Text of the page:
As Alex moved down the hallway he blacked out, a blur. He found himself in the hallway bathroom tucked back behind the main sink. Adrenaline pumped and the cadence continued, he could feel and hear the gun, the bullets getting closer and closer. Some people went in the girl's restroom and Alex went into the men's. They barricaded themselves in the handicap stall. Alex heard Antwine pounding on the door shouting, "Let me in! Barr let me in, damn it!" So he let him in. Everyone got down, hyperventilating.

For a moment they thought they were fine. It stopped. The next thing they knew there were bullets and the smell of the gun powder. That is what he remembers the most, the smell, not the sound, and trying to contort himself to get as far away and out of sight of what he had seen, everyone who was hit. He was wrapped around a sink, a tiny sink. In that moment he discovered what his body could do to try and survive. Antwine was right there with him.

They could hear the gunman across the way in the other bathroom talking, chatter, but then executing afterwards. Clearly they would be next, the best they could do was act like they were already gone, hide under some of the bodies and try to keep those who were injured as quiet as possible.

The gunman didn't come across. He was talking, saying something about pledging allegiance and something about the flag. At that point they started texting families, "Goodbye." Alex sent one to his mother, brother, and sister giving them his last words. He was sure the shooter was going to come, peak over the stall, and finish the rest of them off. But he didn't. Alex told Antwine, "If God is real, this is the time, if these angels we were praying to exist, this is the time. I love you, its been a good ride, I guess this is it." Alex texted DJ who responded "I'm scared, I'm still in the building, don't make any noise." He let DJ know he was in the bathroom, but DJ didn't let him know where he was.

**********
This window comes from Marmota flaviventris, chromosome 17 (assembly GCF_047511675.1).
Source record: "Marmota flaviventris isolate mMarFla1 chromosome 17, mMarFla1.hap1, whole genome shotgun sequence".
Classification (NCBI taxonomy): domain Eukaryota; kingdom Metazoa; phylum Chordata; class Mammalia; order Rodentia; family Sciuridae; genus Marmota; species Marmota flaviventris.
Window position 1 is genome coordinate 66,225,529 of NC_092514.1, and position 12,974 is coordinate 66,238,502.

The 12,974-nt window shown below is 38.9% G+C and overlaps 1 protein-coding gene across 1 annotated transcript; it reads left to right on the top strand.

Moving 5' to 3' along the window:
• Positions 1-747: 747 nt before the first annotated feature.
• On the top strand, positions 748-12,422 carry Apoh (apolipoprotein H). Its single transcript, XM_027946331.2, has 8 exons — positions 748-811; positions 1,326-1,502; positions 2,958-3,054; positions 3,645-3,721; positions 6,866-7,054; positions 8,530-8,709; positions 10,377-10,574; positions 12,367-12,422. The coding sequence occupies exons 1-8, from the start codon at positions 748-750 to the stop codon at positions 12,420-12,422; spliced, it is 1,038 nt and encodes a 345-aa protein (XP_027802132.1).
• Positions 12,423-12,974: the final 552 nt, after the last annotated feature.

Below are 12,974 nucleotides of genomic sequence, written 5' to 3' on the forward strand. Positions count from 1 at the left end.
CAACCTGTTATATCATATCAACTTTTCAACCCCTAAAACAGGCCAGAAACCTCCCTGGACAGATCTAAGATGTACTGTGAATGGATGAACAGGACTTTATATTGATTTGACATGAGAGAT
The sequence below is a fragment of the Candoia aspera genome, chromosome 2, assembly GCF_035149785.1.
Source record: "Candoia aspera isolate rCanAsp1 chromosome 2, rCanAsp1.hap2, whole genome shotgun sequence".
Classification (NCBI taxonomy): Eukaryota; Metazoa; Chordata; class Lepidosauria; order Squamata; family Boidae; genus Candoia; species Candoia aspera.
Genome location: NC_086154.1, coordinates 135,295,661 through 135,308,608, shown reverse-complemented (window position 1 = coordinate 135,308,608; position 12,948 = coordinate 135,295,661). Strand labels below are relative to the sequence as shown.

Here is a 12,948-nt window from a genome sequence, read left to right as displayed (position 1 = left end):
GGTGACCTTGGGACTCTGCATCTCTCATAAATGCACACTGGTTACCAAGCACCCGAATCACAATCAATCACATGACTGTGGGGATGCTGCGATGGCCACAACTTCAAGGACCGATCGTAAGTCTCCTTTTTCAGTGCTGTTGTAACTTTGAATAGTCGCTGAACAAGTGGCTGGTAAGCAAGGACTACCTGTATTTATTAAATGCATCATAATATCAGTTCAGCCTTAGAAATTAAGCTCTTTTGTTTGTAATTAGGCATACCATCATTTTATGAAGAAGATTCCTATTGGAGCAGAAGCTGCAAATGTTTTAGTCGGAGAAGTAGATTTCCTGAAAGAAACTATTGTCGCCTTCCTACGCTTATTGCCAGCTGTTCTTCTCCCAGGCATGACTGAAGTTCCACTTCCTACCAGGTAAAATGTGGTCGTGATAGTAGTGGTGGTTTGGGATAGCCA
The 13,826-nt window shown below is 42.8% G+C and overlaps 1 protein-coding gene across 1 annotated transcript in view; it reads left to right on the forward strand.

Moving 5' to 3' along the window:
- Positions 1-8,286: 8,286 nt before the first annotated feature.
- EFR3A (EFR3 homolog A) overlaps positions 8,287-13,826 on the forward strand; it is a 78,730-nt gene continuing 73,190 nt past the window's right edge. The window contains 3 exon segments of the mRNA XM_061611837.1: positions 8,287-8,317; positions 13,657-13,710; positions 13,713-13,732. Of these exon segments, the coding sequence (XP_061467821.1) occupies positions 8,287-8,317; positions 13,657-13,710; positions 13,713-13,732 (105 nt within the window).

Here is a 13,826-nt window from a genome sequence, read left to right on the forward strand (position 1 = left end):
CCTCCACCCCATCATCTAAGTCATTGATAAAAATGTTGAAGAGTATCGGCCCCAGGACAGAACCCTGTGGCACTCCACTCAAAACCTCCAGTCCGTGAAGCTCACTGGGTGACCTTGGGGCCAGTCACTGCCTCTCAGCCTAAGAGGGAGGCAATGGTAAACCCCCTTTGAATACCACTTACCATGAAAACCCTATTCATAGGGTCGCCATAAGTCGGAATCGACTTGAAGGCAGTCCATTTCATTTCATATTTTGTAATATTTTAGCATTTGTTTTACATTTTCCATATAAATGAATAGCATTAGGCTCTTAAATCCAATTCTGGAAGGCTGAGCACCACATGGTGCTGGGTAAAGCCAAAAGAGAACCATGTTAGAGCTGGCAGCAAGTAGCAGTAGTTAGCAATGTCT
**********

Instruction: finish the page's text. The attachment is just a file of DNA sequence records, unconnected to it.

He stayed contorted around that sink for an hour. He was expecting to die. Yet he didn't. They began to whisper in the stall, and Javád's head popped up out of nowhere. Alex and Javád texted Fred and DJ. "Did you make it out? Are you OK? Where are you?" Fred sent a text back that said, "Yea I'm fine, I made it out." Then Alex texted Fred, "What about DJ?" Fred texted back, "Yea He's fine." The signals on their phone began to get spotty.

So it was just the three of them left, Alex, Antwine and Javád. DJ was good to go. Everyone was calling 911. Javád ended up on the phone with an investigator. They wanted pictures and a description of what was in the bathroom. How many were in the stall. There were 19 of them counting those who were expired outside the stall. Alex got advice on how to treat the injured from the emergency management person on his cell. She said she was a nurse. She said apply pressure. Their main goal was to keep people calm. They were respectful of the dead as well.

Another man, Angel, was able to crawl out and get to safety. The police yelled, "Get down! Show us your hands!" Angel yelled, "No it's me, I'm OK!" They were able to get him out. They were happy, but the rest of them were not going to take that risk. At this point the gunman knew they were in the opposite bathroom and that some were alive. It had been 4 hours.